In just about every school I have worked or visited, I felt an obvious link between organizational health of the school and the sense of teamwork that existed among faculty, staff, and administration. As a former athlete and coach, I wholeheartedly believe in establishing a team mentality. Teams help create cohesion and shared purpose. Teams also help share the burdens. I had a coach in college that would tell us, “If everyone does a little, nobody has to do a lot.” I find this true in schools, especially when we ask teachers to perform so many functions: teach a full load of classes, be an advisor, coach, sponsor clubs, chaperone events, etc.
There are those, however, who do not appreciate their role as part of the team. Typically, these are the ones who prefer to focus solely on THEIR classes and when asked or invited to take part in other aspects of school life, they either find a reason to be excused, find a way to be a non-factor in the activity, or simply refuse to accept their responsibilities as part of the team.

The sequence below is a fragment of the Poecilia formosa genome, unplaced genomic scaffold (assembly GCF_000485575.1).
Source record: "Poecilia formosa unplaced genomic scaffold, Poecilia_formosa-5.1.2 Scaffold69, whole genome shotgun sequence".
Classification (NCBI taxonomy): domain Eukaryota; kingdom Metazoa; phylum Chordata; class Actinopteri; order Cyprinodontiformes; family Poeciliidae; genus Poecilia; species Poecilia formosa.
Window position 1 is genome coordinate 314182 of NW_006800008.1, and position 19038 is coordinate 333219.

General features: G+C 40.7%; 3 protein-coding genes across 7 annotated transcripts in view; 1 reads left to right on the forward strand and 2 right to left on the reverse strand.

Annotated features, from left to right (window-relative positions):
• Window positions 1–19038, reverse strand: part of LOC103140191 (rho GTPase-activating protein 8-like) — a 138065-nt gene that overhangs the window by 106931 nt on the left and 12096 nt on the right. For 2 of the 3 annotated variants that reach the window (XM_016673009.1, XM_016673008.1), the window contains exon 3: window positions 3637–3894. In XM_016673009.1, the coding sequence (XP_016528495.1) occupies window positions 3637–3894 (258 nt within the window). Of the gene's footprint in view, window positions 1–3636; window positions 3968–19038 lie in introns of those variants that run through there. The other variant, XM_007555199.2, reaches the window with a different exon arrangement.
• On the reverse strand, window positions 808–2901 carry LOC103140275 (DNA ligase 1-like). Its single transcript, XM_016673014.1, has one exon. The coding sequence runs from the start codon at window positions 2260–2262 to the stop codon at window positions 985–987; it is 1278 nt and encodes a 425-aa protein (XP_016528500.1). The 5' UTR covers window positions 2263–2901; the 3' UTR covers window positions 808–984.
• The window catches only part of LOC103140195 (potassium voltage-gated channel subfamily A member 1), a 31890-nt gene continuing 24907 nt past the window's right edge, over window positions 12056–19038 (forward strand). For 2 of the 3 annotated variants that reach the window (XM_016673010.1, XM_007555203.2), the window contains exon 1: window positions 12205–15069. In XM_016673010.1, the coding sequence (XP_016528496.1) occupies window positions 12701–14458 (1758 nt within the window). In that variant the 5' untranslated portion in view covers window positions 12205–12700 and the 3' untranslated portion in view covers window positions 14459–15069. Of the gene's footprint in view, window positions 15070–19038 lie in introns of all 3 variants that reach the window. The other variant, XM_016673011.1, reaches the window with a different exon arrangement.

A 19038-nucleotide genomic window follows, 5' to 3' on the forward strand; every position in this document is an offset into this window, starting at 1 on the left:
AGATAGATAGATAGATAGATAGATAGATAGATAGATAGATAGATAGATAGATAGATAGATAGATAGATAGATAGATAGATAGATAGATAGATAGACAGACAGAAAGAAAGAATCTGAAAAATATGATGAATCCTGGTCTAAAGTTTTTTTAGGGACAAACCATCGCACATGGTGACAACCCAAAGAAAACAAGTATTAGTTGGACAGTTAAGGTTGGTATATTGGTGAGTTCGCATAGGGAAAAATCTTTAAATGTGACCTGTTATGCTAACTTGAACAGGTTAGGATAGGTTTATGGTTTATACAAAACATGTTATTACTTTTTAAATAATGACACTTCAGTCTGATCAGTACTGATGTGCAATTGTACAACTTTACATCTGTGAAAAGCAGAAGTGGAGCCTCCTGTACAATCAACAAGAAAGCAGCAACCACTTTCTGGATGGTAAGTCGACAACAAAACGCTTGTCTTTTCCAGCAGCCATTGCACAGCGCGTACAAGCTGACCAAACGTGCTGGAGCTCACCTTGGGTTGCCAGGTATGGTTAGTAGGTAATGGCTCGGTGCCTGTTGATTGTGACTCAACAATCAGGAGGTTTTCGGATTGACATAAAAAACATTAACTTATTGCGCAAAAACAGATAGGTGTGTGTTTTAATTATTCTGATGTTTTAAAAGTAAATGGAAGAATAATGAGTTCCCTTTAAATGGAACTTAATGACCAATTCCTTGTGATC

When a team is functioning at its highest level, their is an additional reserve of creativity, energy, and productivity that cannot be replicated by individual efforts. In other words, the whole become greater than the sum of its parts.
Independent School Management, Inc. offers these laws of teamwork for boards of trustees, but I would say that these same items can be applied to the faculty, staff, and administration as well. The list comes from John Maxwell’s “17 Indisputable Laws of Teamwork.”
This is not to say that being a great classroom instructor is not or shouldn't be the primary responsibility of a teacher. What this does mean is that the image of an extraordinary teacher goes beyond the classroom. Great teachers’ presence is felt and their contributions to the school exceed their outstanding instruction. These teachers share their passions an talents in multiple areas and, thus, inspire us all to excel.